“SMS in Messenger is an optional feature. People can choose whether or not they wish to use it. When they first see the prompt, they can choose to start seeing their SMS messages in Messenger by turning on the feature, or they can decide not to by tapping ‘Settings’. If they decide to see SMS messages in Messenger and to also reply to messages from Messenger, we’ll ask people to approve any new device permissions that are required. Messenger doesn’t modify any device settings without people agreeing to it.”

Google Improves 2-Step Verification

Google has enacted a change to the way 2-Step Verification Can Two-Step Verification Be Less Irritating? Four Secret Hacks Guaranteed to Improve Security Can Two-Step Verification Be Less Irritating? Four Secret Hacks Guaranteed to Improve Security Do you want bullet-proof account security? I highly suggest enabling what's called "two-factor" authentication. Read More (2SV) works, and it makes the whole process much simpler. Google formerly required most people to confirm their identity by entering a verification code sent via text message to their phone. But no longer.

You can now choose to verify your identity by interacting with a direct push notification. After enabling the option, you’ll see a notification when you try to sign in, and can just choose, “Yes, Allow Sign-In” to continue. If you’re not trying to sign in you choose, “No, Deny Sign-In” instead.

This new option is available both on Android and on iOS. Android users need to have Google Play Services installed, and can enable the feature thusly: My Account > Sign-in & security > Signing in to Google > 2-step Verification. iOS users need to have the Google Search app installed.

Watch the First Westworld Trailer

And finally, while the latest season of Game of Thrones may be drawing to a close after the epic Battle of the Bastards, HBO has a new show ready to fill the void. Westworld, a TV show based on a 1973 film by Michael Crichton, is “a dark odyssey about the dawn of artificial consciousness and the future of sin.”

Westworld is set in a futuritistic theme park which imitates the American Old West. People go to live out their cowboy fantasties of gunslinging and whoring, but things start to go awry when the robots populating Westworld start to develop sentience. Westworld is due to air in October 2016.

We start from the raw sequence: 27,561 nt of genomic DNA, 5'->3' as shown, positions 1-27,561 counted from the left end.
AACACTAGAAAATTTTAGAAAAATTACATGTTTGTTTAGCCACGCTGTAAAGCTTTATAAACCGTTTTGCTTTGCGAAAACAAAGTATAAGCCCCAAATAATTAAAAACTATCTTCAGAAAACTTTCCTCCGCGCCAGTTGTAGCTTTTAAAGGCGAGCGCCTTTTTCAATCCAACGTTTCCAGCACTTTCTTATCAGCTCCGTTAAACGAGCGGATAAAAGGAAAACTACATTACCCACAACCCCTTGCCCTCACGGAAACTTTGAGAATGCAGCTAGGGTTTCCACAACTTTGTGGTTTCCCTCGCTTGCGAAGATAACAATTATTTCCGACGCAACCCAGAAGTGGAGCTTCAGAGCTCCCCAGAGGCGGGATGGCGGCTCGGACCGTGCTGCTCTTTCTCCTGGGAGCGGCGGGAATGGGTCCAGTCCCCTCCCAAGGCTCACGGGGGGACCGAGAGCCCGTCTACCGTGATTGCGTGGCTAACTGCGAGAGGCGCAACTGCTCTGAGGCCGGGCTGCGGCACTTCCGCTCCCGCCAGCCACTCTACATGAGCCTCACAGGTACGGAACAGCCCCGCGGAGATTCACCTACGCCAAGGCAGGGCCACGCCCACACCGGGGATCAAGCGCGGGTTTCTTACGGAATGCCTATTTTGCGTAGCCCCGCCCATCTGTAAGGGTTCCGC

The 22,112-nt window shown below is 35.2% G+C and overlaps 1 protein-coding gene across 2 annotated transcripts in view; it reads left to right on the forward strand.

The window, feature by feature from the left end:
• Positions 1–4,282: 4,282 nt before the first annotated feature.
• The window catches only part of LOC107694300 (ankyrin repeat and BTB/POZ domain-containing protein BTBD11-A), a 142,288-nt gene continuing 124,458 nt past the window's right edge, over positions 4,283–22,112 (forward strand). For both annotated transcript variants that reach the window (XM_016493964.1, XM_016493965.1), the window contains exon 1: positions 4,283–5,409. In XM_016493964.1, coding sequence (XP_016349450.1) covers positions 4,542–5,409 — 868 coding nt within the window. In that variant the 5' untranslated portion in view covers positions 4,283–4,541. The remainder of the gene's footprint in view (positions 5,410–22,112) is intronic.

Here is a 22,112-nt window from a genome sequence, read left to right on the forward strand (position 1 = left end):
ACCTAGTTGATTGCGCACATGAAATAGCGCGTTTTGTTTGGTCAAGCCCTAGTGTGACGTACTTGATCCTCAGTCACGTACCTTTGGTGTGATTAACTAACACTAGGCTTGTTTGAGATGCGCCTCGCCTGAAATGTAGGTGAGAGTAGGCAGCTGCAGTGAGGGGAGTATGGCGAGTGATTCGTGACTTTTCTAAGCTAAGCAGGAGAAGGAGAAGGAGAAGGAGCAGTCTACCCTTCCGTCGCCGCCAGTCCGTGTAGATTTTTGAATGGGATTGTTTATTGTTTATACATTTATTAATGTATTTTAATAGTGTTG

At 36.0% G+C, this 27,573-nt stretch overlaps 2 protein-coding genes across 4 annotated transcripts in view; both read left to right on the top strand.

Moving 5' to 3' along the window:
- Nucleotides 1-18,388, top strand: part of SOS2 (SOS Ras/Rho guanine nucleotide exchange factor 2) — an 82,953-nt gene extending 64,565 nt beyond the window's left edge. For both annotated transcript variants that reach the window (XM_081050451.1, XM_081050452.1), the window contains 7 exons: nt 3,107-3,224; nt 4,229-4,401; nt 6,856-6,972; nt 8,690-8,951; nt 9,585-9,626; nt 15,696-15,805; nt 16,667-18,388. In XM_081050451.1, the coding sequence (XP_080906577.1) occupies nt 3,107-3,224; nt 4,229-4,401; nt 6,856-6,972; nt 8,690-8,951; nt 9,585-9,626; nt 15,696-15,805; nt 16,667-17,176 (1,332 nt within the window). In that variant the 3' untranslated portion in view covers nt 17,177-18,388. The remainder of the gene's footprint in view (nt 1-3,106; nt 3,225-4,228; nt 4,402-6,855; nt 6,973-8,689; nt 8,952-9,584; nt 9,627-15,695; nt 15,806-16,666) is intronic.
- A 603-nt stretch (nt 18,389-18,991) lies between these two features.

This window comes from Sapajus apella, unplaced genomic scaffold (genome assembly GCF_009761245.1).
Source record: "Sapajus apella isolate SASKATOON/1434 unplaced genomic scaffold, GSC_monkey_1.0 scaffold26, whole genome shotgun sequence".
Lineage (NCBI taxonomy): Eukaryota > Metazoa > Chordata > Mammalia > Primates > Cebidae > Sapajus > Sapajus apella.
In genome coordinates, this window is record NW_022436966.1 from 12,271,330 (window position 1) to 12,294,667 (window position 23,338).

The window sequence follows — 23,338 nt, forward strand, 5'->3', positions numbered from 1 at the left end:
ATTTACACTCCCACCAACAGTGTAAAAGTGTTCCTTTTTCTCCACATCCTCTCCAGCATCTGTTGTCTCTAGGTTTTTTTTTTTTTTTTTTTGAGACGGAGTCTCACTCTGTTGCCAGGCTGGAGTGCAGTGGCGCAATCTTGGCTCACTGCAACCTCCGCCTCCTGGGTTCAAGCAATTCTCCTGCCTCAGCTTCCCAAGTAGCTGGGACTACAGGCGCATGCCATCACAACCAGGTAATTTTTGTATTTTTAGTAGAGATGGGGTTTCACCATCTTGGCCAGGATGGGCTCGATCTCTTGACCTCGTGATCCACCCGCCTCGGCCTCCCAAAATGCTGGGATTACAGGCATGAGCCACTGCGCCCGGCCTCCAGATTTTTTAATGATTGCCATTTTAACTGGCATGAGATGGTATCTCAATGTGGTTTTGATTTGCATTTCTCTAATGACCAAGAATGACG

Your Views on Today’s Tech News

Have you ever Googled your own symptoms? Does Chrome drain your battery? Do you use SMS in Messenger? Do you use Google’s 2-Step Verification? What do you think of HBO’s Westworld?

Please let us know your thoughts on the Tech News of the day by posting to the comments section below. Because a healthy discussion is always welcome.

Tech News Digest is a daily column paring the technology news of the day down into bite-sized chunks that are easy to read and perfect for sharing.

Image Credit: Tony Webster via Flickr

  1. Paul Andrew Anderson
    June 23, 2016 at 4:11 pm

    I'm a regular at MUO ~ love it! I come here (and at how-to geek) often to learn, learn, learn! The Tech News section is a really great and fun feature. Thanks! Now to this article (And I wouldn’t advise searching for symptoms online either):

    I'll volley a few thoughts concerning MS & the browser battle. In the comparison video (which MS Edge produced) they used MS Surface Books and so the operating system is Win-10 on all laptops tested. Now, if I were even half as tech-savvy as all the techs working at MS, I'd create hidden code or some other method (again; not a geek, though I am a dork :-) that would make any non-native browser run slower than my own product (Edge).

    A true comparison would have to be the exact same laptop; and one's not built exclusively for any specific OS, and then with complementing operating system's: Chrome OS for the Chrome browser; Linux for Firefox; Win-10 for Edge (and Opera too, since it was developed in Norway originally for the Windows platform). I'd like to see that test!

    But since no one parks in front of any laptop (on Earth) and then unplugs it with the intent of viewing a 7 hour video, the test is more hypothetical or theoretical than real-life: It's subtle corporate-bashing more than anything. But it's fun; tech is fun unless it rules your life!

    E.g. I own an Acer 15.6" Chromebook (CB5-571, w/ Intel Celeron 3205U dual-core 1.50 GHz, 4g RAM, 16g SSD) and it's the fastest laptop I've ever used, when browsing the Web, and as you can see it's not running top-of-the-line anything! It's a browser-based OS but then it does most of what I did on my Win-OS laptops. I also have an Intel NUC (w/ 6th Gen i3; 16g RAM) and it also runs the Chrome browser super fast: But it's a PC, so no battery.

    Finally: The Chrome browser is technically more than a mere browser like Edge & Fox & Opera. Anyone who uses the full power of all the integrated Google products availed, which fully utilizes the Chrome OS & browser (even when excluding the world of Android); these people know what I'm saying here. And since the Chrome OS & Android will slowly melt into one thing, this entire topic of conversation will need change with it (and I was born in 1958; tech things have/will change radically and quickly).